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The author has lived in Japan, and this shows in a sensibility for and obvious love of the country and its culture. Taro and Hannah are both of their time as well as being a hero and heroine that a modern reader can relate to. At the beginning of the story, Hannah and Taro’s narrative are out of sequence to allow particular plot strands to be developed, so the reader needs to keep an eye on the chapter headings. Taro’s first appearance in Hannah’s narrative, as an imposing figure dressed in black silks, is very much that of the archetypal romance hero. The occasional “ows” and “humphs” jarred slightly. However, all in all, this was a very enjoyable read.
Mary Seeley
Extract from Historical Novels Review Magazine, May 2011.

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The story was the best part of this book. She is the first English woman to ever set foot in Japan, and then a handsome warlord takes fancy to her. I do like doomed love. And it was an easy and fast book to read. Nice mix between historical fiction and historical romance.
Linda, Booksforlifeblogspot
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bookbag ...Courtenay has clearly done her homework on Japan in the early seventeenth century and this shines through in Taro's narrative at the start, and the narrative once Hannah reaches Japan and has to learn all about its culture, language and people. It's sure to whet your appetite for more novels set here. I only wish there had been a map of Japan included with the places Hannah and Taro inhabit and travel to marked, as this would give the reader a clearer sense of Japan's geography.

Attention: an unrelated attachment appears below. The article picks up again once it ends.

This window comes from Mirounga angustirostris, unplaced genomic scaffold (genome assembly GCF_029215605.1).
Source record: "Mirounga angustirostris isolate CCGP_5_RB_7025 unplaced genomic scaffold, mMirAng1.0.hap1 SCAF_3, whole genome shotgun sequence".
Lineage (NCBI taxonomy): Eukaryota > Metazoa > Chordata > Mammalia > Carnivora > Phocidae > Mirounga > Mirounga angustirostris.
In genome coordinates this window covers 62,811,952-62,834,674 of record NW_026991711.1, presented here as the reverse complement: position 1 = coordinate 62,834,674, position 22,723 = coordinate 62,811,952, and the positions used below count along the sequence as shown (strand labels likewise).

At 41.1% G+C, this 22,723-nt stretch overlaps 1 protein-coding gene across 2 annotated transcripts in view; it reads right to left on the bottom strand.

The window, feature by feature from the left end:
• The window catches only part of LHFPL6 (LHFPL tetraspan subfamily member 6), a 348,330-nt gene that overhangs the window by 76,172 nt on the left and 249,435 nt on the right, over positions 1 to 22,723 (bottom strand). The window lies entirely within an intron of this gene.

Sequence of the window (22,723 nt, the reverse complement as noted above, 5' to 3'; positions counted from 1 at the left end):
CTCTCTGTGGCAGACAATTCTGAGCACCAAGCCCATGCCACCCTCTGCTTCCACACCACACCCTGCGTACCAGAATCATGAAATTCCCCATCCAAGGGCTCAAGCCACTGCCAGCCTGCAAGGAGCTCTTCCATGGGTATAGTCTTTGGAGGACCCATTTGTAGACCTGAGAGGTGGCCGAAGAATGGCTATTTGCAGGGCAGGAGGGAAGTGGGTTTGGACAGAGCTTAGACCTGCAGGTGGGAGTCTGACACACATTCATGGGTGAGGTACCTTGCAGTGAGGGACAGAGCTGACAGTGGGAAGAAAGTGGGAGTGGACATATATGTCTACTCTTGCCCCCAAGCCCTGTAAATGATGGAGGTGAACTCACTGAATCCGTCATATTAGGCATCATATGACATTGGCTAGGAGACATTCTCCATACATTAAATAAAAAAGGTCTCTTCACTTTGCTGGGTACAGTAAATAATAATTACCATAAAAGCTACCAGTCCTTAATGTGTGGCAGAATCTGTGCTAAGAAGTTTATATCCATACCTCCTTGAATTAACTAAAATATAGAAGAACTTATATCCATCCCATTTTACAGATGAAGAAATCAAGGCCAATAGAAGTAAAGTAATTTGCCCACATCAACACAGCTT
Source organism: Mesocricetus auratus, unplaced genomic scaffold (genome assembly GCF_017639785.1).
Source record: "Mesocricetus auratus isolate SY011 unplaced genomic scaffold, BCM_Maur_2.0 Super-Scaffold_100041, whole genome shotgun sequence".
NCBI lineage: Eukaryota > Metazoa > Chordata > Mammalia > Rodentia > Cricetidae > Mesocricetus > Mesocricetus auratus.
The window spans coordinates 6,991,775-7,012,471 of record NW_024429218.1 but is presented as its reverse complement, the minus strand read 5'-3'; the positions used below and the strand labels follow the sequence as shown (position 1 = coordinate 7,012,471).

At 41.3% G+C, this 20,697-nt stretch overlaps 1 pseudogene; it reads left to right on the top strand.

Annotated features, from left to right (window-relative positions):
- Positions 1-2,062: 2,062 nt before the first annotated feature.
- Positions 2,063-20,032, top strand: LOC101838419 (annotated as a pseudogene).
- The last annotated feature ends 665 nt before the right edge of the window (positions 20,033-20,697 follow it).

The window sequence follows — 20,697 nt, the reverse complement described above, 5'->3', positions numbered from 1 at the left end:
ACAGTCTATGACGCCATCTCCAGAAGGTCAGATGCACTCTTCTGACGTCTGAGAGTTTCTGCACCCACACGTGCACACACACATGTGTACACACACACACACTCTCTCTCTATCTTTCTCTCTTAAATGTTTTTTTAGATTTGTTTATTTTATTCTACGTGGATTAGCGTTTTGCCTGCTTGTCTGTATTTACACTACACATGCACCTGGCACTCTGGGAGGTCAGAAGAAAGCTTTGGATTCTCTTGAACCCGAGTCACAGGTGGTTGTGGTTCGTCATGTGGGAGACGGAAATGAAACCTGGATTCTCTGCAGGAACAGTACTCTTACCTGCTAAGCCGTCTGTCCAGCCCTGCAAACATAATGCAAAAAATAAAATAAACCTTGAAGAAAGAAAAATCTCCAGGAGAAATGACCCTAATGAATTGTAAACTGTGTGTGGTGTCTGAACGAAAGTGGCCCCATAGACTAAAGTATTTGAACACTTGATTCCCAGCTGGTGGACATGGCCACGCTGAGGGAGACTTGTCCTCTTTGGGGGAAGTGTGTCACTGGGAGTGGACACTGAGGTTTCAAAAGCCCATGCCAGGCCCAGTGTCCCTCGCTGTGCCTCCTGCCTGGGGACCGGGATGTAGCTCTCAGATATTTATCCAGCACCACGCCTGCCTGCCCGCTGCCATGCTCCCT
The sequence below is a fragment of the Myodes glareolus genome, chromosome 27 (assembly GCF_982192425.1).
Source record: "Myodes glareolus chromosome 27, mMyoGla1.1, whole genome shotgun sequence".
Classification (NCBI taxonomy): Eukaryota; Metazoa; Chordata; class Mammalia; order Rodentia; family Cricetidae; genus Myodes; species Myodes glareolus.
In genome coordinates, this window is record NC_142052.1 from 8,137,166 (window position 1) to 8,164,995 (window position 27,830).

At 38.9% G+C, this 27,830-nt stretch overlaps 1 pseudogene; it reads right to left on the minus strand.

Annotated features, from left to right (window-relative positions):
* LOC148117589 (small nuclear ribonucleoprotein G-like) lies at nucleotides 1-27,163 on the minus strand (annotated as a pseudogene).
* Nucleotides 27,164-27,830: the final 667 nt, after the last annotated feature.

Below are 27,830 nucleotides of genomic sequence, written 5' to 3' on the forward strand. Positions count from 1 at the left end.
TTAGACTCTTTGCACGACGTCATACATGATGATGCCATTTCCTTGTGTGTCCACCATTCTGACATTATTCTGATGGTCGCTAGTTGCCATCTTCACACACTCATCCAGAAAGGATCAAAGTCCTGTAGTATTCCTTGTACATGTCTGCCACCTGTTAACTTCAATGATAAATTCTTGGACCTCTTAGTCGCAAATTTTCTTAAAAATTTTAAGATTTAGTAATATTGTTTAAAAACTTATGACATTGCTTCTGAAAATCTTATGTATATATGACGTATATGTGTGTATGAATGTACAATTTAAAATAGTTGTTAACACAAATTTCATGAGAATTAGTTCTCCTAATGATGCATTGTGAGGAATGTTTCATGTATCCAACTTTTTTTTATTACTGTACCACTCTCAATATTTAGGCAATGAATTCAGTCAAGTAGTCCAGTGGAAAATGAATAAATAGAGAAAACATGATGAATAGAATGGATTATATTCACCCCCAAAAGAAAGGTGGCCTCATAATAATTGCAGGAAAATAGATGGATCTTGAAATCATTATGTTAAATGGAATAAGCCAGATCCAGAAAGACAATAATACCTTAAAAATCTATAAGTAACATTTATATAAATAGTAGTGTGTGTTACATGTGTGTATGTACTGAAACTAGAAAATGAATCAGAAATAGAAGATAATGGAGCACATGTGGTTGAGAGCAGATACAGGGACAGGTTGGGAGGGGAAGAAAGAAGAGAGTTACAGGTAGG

The Scarlet Kimono is definitely a cut above your average romance novel: although it might be predictable and a bit far-fetched at times, it is completely absorbing from start to finish and I hope other readers will be swept along by its passionate characters and exciting story as much as I was.
Katie, The Bookbag
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ReviewedAtCTR02Hannah is one of those characters that you cannot tell if you really like or really hate. Seeing the world the way she did was incredibly frustrating for me in the beginning of this book. The way she feels about her family, her position in life, her rash decisions; I did not understand any of them. I felt a bit of this with Taro as well, it is a bit removed from his character. It was not until about 130 pages in, when these two encountered each other that I finally got hooked. Kidnapped by a powerful man, enmeshing yourself in a strange culture, I finally found the meat of the story that was hard to put down.
Susana, Reviewer Coffee Time Romance & More